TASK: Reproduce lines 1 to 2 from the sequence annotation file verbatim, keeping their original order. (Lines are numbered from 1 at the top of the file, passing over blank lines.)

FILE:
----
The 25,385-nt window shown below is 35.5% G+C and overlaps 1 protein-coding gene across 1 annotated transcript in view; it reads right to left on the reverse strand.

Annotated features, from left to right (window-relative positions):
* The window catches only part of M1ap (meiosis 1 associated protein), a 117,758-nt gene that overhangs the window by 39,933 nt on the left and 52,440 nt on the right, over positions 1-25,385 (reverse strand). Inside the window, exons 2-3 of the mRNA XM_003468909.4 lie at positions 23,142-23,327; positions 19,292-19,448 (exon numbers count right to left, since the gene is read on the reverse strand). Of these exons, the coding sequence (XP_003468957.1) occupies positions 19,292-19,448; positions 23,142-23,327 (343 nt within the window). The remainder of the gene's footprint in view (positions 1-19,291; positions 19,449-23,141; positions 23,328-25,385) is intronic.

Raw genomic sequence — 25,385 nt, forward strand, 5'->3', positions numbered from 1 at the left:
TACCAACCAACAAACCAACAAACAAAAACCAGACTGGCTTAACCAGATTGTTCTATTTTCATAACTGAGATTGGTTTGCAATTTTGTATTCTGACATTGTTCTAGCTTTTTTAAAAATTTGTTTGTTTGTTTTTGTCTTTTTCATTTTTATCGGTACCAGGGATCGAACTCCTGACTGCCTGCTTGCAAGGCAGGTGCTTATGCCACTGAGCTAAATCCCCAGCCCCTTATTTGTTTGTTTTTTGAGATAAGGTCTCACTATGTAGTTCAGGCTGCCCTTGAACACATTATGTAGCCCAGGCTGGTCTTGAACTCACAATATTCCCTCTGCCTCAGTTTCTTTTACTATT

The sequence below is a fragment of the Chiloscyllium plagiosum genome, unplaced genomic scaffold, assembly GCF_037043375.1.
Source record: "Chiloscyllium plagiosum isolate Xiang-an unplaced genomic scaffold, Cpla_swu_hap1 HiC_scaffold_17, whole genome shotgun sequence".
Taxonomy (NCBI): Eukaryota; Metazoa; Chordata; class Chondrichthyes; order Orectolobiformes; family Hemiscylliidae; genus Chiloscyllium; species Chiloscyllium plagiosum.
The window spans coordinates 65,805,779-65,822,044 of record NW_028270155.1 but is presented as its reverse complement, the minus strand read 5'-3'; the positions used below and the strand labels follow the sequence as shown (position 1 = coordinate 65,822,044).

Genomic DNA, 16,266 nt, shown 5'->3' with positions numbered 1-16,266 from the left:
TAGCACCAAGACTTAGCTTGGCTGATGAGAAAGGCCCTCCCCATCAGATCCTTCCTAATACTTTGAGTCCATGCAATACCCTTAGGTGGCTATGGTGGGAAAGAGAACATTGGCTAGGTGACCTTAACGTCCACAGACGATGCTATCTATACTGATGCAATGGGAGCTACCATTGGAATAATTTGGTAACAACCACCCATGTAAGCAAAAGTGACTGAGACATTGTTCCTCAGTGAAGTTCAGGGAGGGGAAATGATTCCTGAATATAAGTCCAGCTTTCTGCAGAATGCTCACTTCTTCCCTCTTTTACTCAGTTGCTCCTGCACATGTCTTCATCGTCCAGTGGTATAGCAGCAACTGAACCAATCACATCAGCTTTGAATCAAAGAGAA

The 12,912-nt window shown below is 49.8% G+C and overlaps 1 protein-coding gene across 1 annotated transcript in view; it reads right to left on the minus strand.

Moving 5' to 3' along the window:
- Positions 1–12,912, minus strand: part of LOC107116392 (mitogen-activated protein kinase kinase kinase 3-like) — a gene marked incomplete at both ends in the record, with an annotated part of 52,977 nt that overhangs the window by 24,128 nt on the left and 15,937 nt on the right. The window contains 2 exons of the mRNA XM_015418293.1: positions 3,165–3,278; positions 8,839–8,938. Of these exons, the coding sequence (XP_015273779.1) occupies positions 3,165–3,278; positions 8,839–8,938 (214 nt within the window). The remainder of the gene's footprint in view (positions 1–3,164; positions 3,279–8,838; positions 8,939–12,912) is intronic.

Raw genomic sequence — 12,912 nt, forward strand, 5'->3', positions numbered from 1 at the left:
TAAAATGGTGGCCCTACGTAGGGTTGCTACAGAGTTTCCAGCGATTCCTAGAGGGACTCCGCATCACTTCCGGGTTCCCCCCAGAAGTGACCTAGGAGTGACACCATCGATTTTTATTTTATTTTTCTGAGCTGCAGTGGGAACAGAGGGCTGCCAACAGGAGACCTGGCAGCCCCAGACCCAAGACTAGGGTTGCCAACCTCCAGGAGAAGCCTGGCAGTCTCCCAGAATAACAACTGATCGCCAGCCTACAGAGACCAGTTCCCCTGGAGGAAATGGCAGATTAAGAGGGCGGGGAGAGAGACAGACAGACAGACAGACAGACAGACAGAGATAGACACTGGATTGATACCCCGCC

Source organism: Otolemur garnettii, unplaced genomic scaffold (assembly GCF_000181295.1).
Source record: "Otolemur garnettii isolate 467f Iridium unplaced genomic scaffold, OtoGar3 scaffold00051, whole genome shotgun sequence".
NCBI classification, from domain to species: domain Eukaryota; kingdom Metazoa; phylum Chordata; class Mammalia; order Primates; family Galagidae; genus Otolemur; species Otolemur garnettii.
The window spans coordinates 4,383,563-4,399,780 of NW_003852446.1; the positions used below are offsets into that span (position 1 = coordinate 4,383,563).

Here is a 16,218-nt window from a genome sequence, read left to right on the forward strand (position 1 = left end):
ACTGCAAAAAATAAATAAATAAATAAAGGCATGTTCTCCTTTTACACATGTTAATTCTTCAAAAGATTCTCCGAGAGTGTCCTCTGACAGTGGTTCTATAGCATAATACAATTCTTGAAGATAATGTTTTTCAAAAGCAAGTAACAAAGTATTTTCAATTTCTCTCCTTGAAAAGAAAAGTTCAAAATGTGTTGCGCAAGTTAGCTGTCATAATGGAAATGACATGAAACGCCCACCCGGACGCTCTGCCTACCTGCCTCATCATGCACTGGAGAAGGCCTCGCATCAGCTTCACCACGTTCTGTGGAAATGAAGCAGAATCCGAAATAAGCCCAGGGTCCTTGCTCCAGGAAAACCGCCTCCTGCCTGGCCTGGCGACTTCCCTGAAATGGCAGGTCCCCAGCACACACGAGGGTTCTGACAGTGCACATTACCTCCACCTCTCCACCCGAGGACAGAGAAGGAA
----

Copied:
The 25,385-nt window shown below is 35.5% G+C and overlaps 1 protein-coding gene across 1 annotated transcript in view; it reads right to left on the reverse strand.

Annotated features, from left to right (window-relative positions):